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Re: WTN: A mix of wines tasted blind at David's

Postby Steve Edmunds » Thu Oct 18, 2012 2:32 pm

Salil; I had a similar take on the '94 Durell when I bottled it, and it was important enough to me that I lowered the price from what I'd charged for the '93, despite being ridiculed for it by some of my colleagues. The '93 had sufficient depth to accommodate all that power, the '94 seemed burly and rustic to me by comparison. Glad you're enjoying the '01 Rocks!
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Re: WTN: A mix of wines tasted blind at David's

Postby Salil » Thu Oct 18, 2012 3:02 pm

Jane,
I had the 2001 Pavie a few years ago as well and thought it was pleasant. I'm certain my palate has shifted a fair bit since then as I've gotten more into leaner, less fruit-oriented reds - but I also think wines in that style just don't age well (based on a handful of experiences I've had with Lascombes, Monbousquet and one or two others in that style) and become increasingly woody and unpleasant to drink as the fruit takes a step back.

Steve,
The 01 Rocks is really awesome - and I'm glad I still have a few more of that left from your newsletter offer last spring. I opened a bottle of the 2001 CA Syrah recently as well which was drinking beautifully as well.
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Re: WTN: A mix of wines tasted blind at David's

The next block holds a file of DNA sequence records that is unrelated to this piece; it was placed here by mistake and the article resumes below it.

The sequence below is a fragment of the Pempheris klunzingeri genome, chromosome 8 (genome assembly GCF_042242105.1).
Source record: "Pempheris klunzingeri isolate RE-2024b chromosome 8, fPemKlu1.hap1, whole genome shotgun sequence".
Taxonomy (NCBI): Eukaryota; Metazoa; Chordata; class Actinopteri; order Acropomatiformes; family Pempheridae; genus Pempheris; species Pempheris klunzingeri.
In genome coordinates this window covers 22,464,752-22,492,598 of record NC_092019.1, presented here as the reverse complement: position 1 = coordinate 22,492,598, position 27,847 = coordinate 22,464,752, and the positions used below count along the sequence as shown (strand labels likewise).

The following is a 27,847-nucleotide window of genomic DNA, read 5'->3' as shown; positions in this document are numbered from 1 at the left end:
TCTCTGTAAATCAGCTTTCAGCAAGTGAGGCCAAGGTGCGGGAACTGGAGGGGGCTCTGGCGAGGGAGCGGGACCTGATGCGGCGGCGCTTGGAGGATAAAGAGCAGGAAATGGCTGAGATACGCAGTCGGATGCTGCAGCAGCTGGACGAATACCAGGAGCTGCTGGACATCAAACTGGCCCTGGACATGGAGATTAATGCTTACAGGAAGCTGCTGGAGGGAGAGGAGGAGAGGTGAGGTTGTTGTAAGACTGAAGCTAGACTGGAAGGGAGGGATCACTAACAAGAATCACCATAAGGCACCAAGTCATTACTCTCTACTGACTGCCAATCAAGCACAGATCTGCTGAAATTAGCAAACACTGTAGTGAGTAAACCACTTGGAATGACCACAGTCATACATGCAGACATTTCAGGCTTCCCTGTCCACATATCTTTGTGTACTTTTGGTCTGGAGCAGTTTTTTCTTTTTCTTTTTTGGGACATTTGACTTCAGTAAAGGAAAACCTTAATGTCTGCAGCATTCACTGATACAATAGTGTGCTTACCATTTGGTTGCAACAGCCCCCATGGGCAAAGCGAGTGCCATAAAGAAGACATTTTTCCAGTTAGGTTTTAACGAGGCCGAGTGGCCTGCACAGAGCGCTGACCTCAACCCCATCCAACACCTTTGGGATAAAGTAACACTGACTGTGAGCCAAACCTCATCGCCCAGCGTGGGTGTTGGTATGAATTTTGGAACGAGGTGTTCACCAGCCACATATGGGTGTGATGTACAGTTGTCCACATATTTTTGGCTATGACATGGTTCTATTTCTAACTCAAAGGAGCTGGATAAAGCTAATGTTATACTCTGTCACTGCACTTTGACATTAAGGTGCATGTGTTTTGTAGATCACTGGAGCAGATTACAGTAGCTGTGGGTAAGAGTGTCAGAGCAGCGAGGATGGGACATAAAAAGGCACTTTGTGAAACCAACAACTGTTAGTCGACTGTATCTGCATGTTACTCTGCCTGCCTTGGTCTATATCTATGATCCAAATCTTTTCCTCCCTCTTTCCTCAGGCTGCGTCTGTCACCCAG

Postby Ryan M » Thu Oct 18, 2012 3:22 pm

Careful Salil - that's a St. Emilion 1er Grand Cru Classe A that you're dissing. :lol:
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Re: WTN: A mix of wines tasted blind at David's

Postby David M. Bueker » Thu Oct 18, 2012 4:16 pm

Salil - thanks for posting the notes. No time for detailed thoughts right now, but I will say that I also loved the Christoffel, and found a deliciously balanced creamy element in the wine. I'm not normally a big fan of creamy Riesling, but this really worked.

Other wines I really liked: '01 ESJ R&G, '00 St. Cosme Gigondas, '87 Dunn, '94 ESJ Durell and '98 Hermitage. I was not at all wild about the Pavie, except that the tasting removed it from my cellar(!). The Burgs were indeed odd, but I found the Clos Vougeot good if not typical of Burgundy. I was completely indifferent to the Wind Gap and Chevillon.
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Re: WTN: A mix of wines tasted blind at David's

Postby Redwinger » Thu Oct 18, 2012 4:34 pm

Salil wrote:
2001 Château Pavie